Closing Market Report

Star-Bulletin news services

Tuesday, October 9, 2001

Stocks retreat amid
military uncertainties

By Amy Baldwin
Associated Press

NEW YORK >> Wall Street maintained a low profile today with cautious investors selling stocks moderately lower on an unsurprising Supreme Court ruling on Microsoft and taking profits from the market's recent rally.

The pullback was expected given recent gains, notably five consecutive wins for the Nasdaq composite index, and political uncertainty as the United States continues its military strikes in Afghanistan, retaliating for the Sept. 11 terrorist attacks.

The Dow Jones industrial average closed down 15.50 at 9,052.44, having gained 272.21, or 3.1 percent, last week. Microsoft was easily the weakest Dow industrial, falling $3.48, or 6 percent, to $54.56 after the Supreme Court said it would not hear the software maker's appeal of its antitrust case, a decision analysts said the market expected.

The broader market was also weaker. The Nasdaq fell 35.78 to 1,570.17, having claimed a five-day winning streak yesterday for the first time since the week of June 25. The Standard & Poor's 500 index, considered the best measure of Wall Street's performance, declined 5.69 to 1,056.75.

Declining issues outnumbered advancers nearly 8 to 7 on the New York Stock Exchange, with 1,595 down, 1,490 up and 211 unchanged. Volume was 1.22 billion shares.

The NYSE composite index lost 53 cents to 548.63, the American Stock Exchange composite index rose 4.20 to 834.33 and the Russell 2000 index, the gauge of smaller company stocks, fell 3.52 to 408.66.

While analysts were encouraged by the market's recent strides, they don't expect the market to move much higher until next year. The best investors can expect are the low levels seen just before the attacks when investors sold off shares in anticipation of companies' dreadful third quarter results, analysts said.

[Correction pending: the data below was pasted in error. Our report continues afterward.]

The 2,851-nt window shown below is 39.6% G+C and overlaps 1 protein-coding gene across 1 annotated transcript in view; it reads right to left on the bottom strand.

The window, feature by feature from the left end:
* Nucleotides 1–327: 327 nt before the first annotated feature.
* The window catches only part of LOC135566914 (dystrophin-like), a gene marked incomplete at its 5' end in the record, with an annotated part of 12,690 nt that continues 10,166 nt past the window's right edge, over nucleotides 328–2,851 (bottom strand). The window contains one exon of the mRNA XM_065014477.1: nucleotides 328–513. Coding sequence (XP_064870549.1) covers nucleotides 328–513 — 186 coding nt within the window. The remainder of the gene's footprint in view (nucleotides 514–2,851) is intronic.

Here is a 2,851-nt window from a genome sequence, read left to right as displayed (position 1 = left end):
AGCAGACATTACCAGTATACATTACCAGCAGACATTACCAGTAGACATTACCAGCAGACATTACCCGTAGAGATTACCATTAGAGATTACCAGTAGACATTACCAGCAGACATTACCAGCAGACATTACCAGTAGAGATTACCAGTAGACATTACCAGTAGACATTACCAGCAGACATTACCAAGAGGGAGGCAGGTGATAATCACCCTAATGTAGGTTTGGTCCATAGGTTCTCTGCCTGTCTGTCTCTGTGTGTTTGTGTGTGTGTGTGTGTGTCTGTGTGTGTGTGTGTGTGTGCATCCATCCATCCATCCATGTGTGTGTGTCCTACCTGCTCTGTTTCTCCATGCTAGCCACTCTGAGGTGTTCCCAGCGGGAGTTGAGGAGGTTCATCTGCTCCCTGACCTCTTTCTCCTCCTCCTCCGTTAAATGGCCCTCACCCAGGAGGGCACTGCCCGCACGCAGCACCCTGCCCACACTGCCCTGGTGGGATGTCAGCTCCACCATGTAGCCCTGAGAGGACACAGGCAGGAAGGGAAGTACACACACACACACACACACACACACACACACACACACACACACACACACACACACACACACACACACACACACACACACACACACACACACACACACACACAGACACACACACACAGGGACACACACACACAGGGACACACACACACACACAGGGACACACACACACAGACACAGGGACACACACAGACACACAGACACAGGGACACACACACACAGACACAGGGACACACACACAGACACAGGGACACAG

"The market is holding up in the respect that we are settling into a trading range. We are right around where we were before the Sept. 11 date when we had the capitulation," said Barry Hyman, chief investment strategist at Ehrenkrantz King Nussbaum. The Dow is about 600 points below its Sept. 10 close, while the Nasdaq is down about 120 points.

Analysts also said it was hard to discern what factored most into today's modest downturn as investors refrained from making major commitments, keeping trading volume lighter than it has been recently. Investors seemed to be waiting and watching, putting off big decisions to await news on the political and economic fronts.

"It is really difficult to get a handle on this market. Volume has slowed and it's hard to get a feel for this market," said Ricky Harrington, a technical analyst for Wachovia Securities.

Harrington expects the market to trade in a tight range of about 200 to 300 points each for the Dow and the Nasdaq.

"But the next 200 or 300 points could be in either direction. There is no way to predict," Harrington said, citing the political uncertainty as the biggest factor weighing on the market.

Tech stocks were the market's weakest spot today, falling on the Microsoft news as well as downgrades by brokerage houses.

Semiconductor companies and those that make equipment for the industry suffered after a cautious research note by Merrill Lynch. Chip maker Intel, also a Dow industrial, fell 79 cents to $21.45, while equipment maker Applied Materials tumbled $2.71 to $31.15.

Networkers traded lower after JP Morgan reduced its rating and earnings estimates on several companies and said it is premature to say the industry has bottomed. Juniper Networks stumbled 39 cents to $14.85, while Cisco Systems declined 46 cents to $14.59.

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